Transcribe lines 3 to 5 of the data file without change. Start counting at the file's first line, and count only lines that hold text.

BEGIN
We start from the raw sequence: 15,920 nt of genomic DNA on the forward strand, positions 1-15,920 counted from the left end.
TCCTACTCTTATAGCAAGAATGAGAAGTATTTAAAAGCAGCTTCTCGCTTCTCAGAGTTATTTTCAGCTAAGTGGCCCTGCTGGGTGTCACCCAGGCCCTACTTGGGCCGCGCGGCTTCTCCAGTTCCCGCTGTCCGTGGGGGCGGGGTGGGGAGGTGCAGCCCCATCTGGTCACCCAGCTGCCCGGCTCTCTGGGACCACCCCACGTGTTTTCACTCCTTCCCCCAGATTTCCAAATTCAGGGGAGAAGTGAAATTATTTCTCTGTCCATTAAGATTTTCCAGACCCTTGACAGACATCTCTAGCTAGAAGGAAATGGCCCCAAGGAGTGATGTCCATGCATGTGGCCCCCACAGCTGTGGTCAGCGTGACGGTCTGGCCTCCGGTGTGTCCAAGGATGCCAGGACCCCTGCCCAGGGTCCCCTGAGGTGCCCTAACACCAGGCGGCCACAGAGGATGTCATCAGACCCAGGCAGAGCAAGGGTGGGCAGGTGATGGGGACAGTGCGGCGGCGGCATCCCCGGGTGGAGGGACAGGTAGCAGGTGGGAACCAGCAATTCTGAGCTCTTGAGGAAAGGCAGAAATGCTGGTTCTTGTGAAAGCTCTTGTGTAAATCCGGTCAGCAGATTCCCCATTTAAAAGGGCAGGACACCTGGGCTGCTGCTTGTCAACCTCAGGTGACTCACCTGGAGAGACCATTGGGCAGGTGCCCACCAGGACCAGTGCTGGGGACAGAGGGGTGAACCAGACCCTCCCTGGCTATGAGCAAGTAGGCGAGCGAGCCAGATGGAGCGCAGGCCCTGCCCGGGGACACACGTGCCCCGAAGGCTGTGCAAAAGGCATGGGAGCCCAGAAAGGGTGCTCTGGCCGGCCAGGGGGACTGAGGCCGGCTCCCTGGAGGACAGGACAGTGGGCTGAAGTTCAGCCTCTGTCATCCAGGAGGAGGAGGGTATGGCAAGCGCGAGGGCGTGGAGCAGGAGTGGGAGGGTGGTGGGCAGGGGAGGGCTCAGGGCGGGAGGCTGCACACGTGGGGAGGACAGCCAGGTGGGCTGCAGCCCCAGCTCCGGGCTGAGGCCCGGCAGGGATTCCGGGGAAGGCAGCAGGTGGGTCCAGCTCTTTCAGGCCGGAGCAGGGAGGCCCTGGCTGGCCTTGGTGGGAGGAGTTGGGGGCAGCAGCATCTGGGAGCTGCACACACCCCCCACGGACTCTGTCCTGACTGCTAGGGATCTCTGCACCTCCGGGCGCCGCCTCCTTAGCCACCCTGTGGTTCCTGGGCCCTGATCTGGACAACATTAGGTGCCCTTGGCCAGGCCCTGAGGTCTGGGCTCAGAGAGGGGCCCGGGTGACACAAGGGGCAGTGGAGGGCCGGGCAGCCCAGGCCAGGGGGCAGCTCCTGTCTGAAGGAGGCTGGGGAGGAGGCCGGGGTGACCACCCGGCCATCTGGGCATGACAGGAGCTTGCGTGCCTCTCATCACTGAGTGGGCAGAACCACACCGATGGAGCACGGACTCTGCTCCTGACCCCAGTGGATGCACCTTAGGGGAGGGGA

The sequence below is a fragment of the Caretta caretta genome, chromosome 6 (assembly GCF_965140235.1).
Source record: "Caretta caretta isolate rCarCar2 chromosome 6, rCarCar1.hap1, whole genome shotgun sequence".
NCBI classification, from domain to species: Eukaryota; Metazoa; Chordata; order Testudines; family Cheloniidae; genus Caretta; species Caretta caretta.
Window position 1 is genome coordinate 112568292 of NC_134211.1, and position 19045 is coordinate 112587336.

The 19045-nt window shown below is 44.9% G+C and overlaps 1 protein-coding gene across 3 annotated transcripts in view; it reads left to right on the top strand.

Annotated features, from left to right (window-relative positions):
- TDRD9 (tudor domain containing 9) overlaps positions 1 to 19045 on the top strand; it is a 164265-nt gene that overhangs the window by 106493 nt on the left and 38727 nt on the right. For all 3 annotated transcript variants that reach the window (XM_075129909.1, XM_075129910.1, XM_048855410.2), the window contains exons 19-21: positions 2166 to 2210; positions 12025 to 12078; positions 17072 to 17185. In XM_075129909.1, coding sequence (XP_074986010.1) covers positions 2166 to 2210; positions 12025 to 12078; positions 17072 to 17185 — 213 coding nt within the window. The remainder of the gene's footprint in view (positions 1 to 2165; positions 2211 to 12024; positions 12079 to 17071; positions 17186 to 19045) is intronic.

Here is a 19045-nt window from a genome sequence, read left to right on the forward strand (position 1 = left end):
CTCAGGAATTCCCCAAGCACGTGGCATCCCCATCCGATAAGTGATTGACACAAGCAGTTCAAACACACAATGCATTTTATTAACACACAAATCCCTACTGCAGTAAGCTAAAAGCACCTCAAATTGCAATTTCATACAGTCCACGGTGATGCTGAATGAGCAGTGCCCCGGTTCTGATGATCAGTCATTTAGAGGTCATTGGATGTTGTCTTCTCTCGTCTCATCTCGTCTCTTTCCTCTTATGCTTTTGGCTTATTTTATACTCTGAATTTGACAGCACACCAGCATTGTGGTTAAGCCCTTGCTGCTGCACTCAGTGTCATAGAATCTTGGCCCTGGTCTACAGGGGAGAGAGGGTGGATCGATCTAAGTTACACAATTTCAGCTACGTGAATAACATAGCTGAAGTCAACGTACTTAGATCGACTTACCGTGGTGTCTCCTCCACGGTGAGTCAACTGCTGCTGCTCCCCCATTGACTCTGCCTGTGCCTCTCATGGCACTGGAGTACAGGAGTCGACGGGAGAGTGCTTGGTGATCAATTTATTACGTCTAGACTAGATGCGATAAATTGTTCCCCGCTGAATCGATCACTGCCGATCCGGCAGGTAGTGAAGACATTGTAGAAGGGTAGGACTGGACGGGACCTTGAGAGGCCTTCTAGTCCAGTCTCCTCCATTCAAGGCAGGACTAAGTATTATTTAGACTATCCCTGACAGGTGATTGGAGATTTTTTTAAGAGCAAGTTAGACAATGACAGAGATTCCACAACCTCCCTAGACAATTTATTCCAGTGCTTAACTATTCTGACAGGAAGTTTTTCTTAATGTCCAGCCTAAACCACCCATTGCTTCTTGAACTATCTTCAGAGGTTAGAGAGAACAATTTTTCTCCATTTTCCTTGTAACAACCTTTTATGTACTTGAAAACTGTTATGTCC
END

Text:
The sequence below is a fragment of the Caretta caretta genome, chromosome 6 (assembly GCF_965140235.1).
Source record: "Caretta caretta isolate rCarCar2 chromosome 6, rCarCar1.hap1, whole genome shotgun sequence".
NCBI classification, from domain to species: Eukaryota; Metazoa; Chordata; order Testudines; family Cheloniidae; genus Caretta; species Caretta caretta.